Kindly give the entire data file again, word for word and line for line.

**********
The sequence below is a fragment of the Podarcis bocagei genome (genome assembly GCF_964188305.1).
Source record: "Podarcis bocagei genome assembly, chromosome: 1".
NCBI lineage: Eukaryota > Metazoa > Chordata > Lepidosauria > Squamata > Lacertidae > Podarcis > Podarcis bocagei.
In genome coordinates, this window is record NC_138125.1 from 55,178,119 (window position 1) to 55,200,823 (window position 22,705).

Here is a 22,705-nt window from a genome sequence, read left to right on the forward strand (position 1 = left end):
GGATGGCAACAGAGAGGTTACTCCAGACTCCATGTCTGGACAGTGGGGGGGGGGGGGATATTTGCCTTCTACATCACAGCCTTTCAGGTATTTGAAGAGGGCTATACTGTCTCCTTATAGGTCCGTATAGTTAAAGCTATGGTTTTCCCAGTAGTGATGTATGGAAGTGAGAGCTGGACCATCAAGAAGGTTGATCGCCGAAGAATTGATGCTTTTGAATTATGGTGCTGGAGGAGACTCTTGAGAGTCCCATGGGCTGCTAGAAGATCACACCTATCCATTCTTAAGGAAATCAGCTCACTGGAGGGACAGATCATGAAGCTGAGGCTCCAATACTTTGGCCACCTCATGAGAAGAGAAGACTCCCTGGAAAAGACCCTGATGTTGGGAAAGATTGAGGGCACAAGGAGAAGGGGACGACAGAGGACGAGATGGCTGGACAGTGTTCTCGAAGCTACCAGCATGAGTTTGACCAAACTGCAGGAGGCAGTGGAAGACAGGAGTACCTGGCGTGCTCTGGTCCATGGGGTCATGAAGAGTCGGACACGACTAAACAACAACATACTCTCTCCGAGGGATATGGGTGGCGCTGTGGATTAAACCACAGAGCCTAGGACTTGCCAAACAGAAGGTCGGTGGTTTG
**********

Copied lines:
The sequence below is a fragment of the Podarcis bocagei genome (genome assembly GCF_964188305.1).
Source record: "Podarcis bocagei genome assembly, chromosome: 1".
NCBI lineage: Eukaryota > Metazoa > Chordata > Lepidosauria > Squamata > Lacertidae > Podarcis > Podarcis bocagei.
In genome coordinates, this window is record NC_138125.1 from 55,178,119 (window position 1) to 55,200,823 (window position 22,705).

Here is a 22,705-nt window from a genome sequence, read left to right on the forward strand (position 1 = left end):
GGATGGCAACAGAGAGGTTACTCCAGACTCCATGTCTGGACAGTGGGGGGGGGGGGGATATTTGCCTTCTACATCACAGCCTTTCAGGTATTTGAAGAGGGCTATACTGTCTCCTTATAGGTCCGTATAGTTAAAGCTATGGTTTTCCCAGTAGTGATGTATGGAAGTGAGAGCTGGACCATCAAGAAGGTTGATCGCCGAAGAATTGATGCTTTTGAATTATGGTGCTGGAGGAGACTCTTGAGAGTCCCATGGGCTGCTAGAAGATCACACCTATCCATTCTTAAGGAAATCAGCTCACTGGAGGGACAGATCATGAAGCTGAGGCTCCAATACTTTGGCCACCTCATGAGAAGAGAAGACTCCCTGGAAAAGACCCTGATGTTGGGAAAGATTGAGGGCACAAGGAGAAGGGGACGACAGAGGACGAGATGGCTGGACAGTGTTCTCGAAGCTACCAGCATGAGTTTGACCAAACTGCAGGAGGCAGTGGAAGACAGGAGTACCTGGCGTGCTCTGGTCCATGGGGTCATGAAGAGTCGGACACGACTAAACAACAACATACTCTCTCCGAGGGATATGGGTGGCGCTGTGGATTAAACCACAGAGCCTAGGACTTGCCAAACAGAAGGTCGGTGGTTTG